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The Highways Agency successfully transferred to the private sector the risks associated with procuring a digital information system for England’s motorway network. The procurement lasted five years, however, over twice as long as the Agency originally expected, and two well qualified potential bidders dropped out during a 17 month short listing process, leaving just two in the running to be preferred bidder.

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In September 2005, the Highways Agency awarded GeneSYS Telecommunications Ltd a 10½-year PPP contract to provide telecommunications services across the English motorway network. These services, known as the National Roads Telecommunications Services, are designed to handle data and CCTV images providing the Agency, and ultimately road users, with moment-by-moment information on traffic congestion and delays.

GeneSYS agreed to replace, over the first two years of the contract, the Agency’s obsolete analogue services with up to date digital, high bandwidth systems. The contractor delivered the new services broadly on time and without making any claims against the Agency for additional payments. In return for the continued successful delivery of the new services to 14,000 road side devices, the Agency will pay GeneSYS £3.9 million per month, subject to deductions if service levels fall short.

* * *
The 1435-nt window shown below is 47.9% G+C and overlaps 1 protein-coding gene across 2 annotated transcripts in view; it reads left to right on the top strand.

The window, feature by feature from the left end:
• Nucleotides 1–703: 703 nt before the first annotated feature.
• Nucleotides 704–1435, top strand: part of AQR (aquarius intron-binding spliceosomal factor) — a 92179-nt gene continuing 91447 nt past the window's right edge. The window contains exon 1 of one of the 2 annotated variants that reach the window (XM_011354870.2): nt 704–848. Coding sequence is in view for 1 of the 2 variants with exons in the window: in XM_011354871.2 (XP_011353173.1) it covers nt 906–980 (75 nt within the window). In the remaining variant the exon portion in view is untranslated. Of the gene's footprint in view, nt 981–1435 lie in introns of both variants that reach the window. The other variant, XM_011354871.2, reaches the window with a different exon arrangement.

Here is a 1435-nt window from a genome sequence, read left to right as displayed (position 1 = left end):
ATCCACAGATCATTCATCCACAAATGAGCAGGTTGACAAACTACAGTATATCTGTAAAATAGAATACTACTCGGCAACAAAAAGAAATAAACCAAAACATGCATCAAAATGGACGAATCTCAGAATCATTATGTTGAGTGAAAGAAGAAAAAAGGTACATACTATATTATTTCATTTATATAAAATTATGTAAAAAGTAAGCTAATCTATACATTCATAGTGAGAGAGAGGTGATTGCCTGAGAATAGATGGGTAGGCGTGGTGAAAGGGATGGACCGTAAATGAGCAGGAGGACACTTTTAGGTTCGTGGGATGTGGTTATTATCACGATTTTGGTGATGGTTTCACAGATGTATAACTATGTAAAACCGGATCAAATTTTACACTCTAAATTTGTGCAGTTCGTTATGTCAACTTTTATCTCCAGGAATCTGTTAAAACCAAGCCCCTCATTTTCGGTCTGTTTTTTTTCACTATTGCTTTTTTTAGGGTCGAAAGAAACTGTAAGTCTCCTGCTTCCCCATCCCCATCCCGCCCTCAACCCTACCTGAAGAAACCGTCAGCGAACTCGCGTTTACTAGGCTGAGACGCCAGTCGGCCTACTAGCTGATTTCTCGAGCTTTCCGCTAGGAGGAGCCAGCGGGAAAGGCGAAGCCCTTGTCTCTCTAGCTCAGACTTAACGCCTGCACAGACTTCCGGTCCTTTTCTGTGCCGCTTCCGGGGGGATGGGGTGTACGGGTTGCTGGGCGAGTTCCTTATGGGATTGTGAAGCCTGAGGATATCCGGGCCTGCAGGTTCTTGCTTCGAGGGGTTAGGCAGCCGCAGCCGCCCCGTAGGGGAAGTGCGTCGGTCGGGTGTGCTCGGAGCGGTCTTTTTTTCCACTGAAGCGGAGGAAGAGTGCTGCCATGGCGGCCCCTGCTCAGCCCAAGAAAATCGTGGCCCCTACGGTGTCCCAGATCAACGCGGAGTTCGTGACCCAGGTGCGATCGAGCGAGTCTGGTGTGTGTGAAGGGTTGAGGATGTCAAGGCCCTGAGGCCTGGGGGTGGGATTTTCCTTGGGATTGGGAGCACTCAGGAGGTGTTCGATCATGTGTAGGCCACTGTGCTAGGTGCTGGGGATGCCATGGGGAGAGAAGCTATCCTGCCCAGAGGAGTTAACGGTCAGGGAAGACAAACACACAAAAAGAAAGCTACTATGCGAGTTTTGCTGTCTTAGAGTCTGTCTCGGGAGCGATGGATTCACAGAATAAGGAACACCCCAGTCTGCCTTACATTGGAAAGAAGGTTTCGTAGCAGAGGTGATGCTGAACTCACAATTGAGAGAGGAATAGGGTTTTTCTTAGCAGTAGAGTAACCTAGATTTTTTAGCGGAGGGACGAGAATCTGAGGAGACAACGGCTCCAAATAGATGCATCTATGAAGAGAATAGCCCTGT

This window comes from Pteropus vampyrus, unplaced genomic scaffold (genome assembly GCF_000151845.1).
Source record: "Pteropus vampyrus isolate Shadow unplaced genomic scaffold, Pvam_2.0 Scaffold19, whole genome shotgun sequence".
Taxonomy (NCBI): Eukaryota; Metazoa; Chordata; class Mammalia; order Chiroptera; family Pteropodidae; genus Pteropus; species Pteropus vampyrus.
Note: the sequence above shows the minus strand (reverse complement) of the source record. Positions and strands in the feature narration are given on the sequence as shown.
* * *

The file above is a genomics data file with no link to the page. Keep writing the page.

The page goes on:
The Agency’s careful preparation of the contract documents and the continuity of its staffing contributed to a successful procurement. But the Agency spent over £15.5 million on professional advice – more than £10 million above its initial budget.

Against a comparable figure of £385 million for the Public Private Partnership, the Agency estimated that the cost of a conventional procurement would be £415 million, after including an allowance of £85 million for risk. The National Audit Office reviewed the figures and concluded that it could not judge whether the PPP cost less than a conventional procurement would have done.

“The Highways Agency’s procurement identified the risks to the National Roads Telecommunications Services project and successfully transferred them to the private sector, conducting negotiations with the preferred bidder well. It did however take a lot longer than planned and only two bidders remained through to the end of the competition. There are good practice lessons both for the Agency and for other major public procurements”

Tim Burr, head of the National Audit Office


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